Author: Jesse Pirkle

How Do I Go And Make Disciples?

As a church, Southern Hills wants to be identified mainly by fulfilling the Great Commission. The Great Commission comes from Matthew 28:18-20, and we have made this our mission as a church—making disciples who make disciples. I’ve spoken to many people who have some fears when it comes to actually taking part in our mission; fears of not knowing where to start, or even what to say. One way to fulfill our mission is by inviting a friend, family member, neighbor, or coworker to church. While a good start, I want like to encourage you to do even more. The Scriptures give lots of description of what happens when someone becomes a Christian. I have taken much comfort from these passages and I would like to share a few with you, in hopes that the Word would embolden you. Here are a few realities of what God is up to when we share the gospel with people (and reminders of what He did for us): opening blind eyes and shining light (see 2 Corinthians 4:1-6) …

Meditating on the Goodness of God

Over the past few years, I have been greatly influenced and impacted by corporate worship through song. Whether it be with my church body, other believers at a conference, in the car by myself, or in the living room with my wife, I have come to love singing songs to the Lord. Psalm 96:1-2 says, “Sing a new song to the Lord! Let the whole earth sing to the Lord! Sing to the Lord; praise his name. Each day proclaim the good news that he saves.” This Sunday, November 5, we’re singing a new song! We’ll also be singing a song that has become one of my favorites— King of My Heart. Through this song, we meditate on the goodness of our God. We meditate on the fact that God is our provider and sustainer— we are utterly dependent upon Him. I particularly like the bridge of this song, which repeats, “You’re never gonna let, never gonna let me down.” These are such sweet words to meditate on if we truly understand them. These words are like honey to our …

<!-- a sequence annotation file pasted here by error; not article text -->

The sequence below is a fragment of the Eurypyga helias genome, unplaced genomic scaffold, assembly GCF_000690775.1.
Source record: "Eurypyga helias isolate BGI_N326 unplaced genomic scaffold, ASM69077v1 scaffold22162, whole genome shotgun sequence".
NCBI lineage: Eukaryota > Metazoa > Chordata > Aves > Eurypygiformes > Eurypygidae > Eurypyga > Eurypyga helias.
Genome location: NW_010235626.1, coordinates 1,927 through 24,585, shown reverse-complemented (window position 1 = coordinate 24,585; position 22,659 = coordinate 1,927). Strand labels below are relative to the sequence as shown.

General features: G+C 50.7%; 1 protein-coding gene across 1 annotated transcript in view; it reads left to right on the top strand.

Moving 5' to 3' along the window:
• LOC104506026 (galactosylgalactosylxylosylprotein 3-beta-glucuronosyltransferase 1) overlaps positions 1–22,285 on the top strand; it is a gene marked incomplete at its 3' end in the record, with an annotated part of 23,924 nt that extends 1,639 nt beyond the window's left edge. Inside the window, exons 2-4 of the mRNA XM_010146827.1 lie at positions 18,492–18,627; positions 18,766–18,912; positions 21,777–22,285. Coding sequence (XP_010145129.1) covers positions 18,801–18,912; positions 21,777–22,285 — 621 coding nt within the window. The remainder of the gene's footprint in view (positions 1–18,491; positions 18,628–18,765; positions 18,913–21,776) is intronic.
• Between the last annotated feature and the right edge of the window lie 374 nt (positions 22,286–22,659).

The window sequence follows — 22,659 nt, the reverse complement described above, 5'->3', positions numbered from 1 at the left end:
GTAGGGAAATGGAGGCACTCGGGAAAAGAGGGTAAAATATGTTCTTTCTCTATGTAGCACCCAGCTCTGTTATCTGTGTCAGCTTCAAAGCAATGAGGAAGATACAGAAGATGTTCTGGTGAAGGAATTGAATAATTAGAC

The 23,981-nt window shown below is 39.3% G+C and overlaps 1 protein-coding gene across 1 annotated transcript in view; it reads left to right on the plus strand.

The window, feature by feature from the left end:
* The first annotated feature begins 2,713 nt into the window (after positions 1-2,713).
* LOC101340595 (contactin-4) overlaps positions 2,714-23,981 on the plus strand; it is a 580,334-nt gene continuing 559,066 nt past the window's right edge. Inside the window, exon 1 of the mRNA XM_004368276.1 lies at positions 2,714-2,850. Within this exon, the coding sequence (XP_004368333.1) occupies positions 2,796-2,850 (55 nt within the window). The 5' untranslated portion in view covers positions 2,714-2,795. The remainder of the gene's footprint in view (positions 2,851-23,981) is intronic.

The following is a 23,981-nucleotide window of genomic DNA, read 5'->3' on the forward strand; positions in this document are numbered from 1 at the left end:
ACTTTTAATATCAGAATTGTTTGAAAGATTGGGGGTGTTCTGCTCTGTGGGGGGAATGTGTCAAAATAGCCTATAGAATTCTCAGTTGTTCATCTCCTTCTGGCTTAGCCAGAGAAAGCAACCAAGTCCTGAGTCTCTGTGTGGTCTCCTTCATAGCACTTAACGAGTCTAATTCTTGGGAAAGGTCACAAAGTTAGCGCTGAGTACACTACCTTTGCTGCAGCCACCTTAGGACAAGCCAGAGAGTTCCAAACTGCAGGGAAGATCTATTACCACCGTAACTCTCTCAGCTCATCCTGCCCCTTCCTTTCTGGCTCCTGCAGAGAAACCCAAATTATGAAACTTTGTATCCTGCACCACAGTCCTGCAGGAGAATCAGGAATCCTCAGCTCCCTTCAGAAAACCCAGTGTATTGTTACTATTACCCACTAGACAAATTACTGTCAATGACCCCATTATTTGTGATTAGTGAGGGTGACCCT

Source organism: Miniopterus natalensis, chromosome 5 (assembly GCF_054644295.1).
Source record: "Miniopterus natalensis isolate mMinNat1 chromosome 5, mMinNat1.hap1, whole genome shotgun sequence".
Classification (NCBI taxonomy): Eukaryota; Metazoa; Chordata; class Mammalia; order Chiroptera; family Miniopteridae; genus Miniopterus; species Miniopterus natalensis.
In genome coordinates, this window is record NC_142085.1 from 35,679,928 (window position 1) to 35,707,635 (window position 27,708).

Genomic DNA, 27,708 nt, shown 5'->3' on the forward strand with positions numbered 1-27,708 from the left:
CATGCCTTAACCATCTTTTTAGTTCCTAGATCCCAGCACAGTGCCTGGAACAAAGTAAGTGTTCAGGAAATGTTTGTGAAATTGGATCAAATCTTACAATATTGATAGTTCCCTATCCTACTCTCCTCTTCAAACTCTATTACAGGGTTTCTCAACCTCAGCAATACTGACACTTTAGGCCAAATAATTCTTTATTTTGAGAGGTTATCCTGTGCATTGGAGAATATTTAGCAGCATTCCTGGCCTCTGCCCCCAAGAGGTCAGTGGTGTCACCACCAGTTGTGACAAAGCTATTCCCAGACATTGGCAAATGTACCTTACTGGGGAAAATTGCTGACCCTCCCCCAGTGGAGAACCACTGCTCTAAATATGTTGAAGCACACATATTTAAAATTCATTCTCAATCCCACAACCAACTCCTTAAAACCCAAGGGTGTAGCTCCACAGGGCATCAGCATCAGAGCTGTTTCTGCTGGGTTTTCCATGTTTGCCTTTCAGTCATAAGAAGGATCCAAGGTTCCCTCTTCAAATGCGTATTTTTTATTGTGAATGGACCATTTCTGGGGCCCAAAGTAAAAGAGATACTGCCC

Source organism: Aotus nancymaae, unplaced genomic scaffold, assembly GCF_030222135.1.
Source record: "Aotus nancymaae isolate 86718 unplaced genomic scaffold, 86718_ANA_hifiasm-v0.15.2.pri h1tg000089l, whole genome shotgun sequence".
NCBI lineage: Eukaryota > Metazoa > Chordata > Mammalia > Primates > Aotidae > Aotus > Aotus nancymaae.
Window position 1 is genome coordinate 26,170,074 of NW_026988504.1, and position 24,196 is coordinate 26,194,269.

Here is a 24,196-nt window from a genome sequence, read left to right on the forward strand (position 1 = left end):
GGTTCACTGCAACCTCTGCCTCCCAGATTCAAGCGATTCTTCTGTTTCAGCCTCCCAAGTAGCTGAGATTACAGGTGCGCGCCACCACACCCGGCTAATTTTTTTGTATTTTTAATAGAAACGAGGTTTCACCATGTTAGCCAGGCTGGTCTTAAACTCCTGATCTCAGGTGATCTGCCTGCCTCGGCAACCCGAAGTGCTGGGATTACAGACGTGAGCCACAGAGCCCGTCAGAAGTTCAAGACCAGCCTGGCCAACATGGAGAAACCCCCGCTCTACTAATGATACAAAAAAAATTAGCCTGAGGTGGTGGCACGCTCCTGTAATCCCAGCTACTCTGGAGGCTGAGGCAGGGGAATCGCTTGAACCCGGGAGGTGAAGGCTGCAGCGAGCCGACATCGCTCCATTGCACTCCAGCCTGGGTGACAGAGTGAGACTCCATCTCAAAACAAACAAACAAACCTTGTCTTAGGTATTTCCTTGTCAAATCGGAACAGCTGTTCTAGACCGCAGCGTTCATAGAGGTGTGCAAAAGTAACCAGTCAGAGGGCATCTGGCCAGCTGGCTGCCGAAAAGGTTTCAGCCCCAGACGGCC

What Do Your Words Reveal About Your Heart?

When I was a kid, I remember seeing an illustration regarding my words. Maybe you’ve seen this illustration as well: two individuals are put head to head, squeezing toothpaste out of a tube as fast as they can. Once completed, the participants are then instructed to put the toothpaste back inside the tube. As you can imagine, this is an impossible feat and you’re left with a mess. I’m not sure exactly when in my childhood I participated in this experiment, but it has stuck with me for at least 15 years. Usually, if you do this activity with a group of kids, the atmosphere is fun and playful (unless you are the one in charge of cleaning everything afterward) and I think this helped the lesson stick with me. I remember the teacher explaining to us that our words are like the toothpaste, “Once you say something, you can’t take it back. It’s out there.”  Unfortunately, the illustration falls short when it comes to the clean-up. A mess made by toothpaste is much easier …

Speaking the Truth Within Community